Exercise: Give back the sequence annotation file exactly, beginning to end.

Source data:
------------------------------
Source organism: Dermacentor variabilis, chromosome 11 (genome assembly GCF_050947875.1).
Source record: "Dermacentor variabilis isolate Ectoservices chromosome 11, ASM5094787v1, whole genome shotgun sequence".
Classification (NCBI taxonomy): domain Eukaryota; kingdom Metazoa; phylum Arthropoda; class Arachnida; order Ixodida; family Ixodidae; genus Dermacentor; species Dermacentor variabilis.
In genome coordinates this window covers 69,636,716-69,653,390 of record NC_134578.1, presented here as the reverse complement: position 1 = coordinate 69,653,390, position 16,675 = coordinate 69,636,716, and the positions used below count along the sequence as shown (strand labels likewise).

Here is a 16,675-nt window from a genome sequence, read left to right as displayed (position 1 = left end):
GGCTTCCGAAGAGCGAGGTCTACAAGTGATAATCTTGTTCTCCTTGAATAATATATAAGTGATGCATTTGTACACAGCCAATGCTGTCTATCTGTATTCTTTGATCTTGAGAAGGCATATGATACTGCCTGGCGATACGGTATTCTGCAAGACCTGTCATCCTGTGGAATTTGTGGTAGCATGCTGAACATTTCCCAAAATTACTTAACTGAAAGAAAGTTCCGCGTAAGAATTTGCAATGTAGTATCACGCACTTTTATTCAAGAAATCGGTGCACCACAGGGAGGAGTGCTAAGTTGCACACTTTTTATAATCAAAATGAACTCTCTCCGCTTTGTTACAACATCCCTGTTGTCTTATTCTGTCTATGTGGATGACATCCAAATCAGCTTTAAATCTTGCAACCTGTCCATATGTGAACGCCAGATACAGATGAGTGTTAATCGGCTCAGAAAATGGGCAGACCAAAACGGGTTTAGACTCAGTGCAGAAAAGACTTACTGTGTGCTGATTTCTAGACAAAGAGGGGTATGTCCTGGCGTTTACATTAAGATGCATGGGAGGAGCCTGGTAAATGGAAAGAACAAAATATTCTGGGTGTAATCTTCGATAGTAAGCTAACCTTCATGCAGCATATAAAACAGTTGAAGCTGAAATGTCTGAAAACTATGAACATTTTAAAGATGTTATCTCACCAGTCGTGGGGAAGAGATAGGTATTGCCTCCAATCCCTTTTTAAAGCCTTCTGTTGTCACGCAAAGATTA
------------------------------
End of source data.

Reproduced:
Source organism: Dermacentor variabilis, chromosome 11 (genome assembly GCF_050947875.1).
Source record: "Dermacentor variabilis isolate Ectoservices chromosome 11, ASM5094787v1, whole genome shotgun sequence".
Classification (NCBI taxonomy): domain Eukaryota; kingdom Metazoa; phylum Arthropoda; class Arachnida; order Ixodida; family Ixodidae; genus Dermacentor; species Dermacentor variabilis.
In genome coordinates this window covers 69,636,716-69,653,390 of record NC_134578.1, presented here as the reverse complement: position 1 = coordinate 69,653,390, position 16,675 = coordinate 69,636,716, and the positions used below count along the sequence as shown (strand labels likewise).

Here is a 16,675-nt window from a genome sequence, read left to right as displayed (position 1 = left end):
GGCTTCCGAAGAGCGAGGTCTACAAGTGATAATCTTGTTCTCCTTGAATAATATATAAGTGATGCATTTGTACACAGCCAATGCTGTCTATCTGTATTCTTTGATCTTGAGAAGGCATATGATACTGCCTGGCGATACGGTATTCTGCAAGACCTGTCATCCTGTGGAATTTGTGGTAGCATGCTGAACATTTCCCAAAATTACTTAACTGAAAGAAAGTTCCGCGTAAGAATTTGCAATGTAGTATCACGCACTTTTATTCAAGAAATCGGTGCACCACAGGGAGGAGTGCTAAGTTGCACACTTTTTATAATCAAAATGAACTCTCTCCGCTTTGTTACAACATCCCTGTTGTCTTATTCTGTCTATGTGGATGACATCCAAATCAGCTTTAAATCTTGCAACCTGTCCATATGTGAACGCCAGATACAGATGAGTGTTAATCGGCTCAGAAAATGGGCAGACCAAAACGGGTTTAGACTCAGTGCAGAAAAGACTTACTGTGTGCTGATTTCTAGACAAAGAGGGGTATGTCCTGGCGTTTACATTAAGATGCATGGGAGGAGCCTGGTAAATGGAAAGAACAAAATATTCTGGGTGTAATCTTCGATAGTAAGCTAACCTTCATGCAGCATATAAAACAGTTGAAGCTGAAATGTCTGAAAACTATGAACATTTTAAAGATGTTATCTCACCAGTCGTGGGGAAGAGATAGGTATTGCCTCCAATCCCTTTTTAAAGCCTTCTGTTGTCACGCAAAGATTA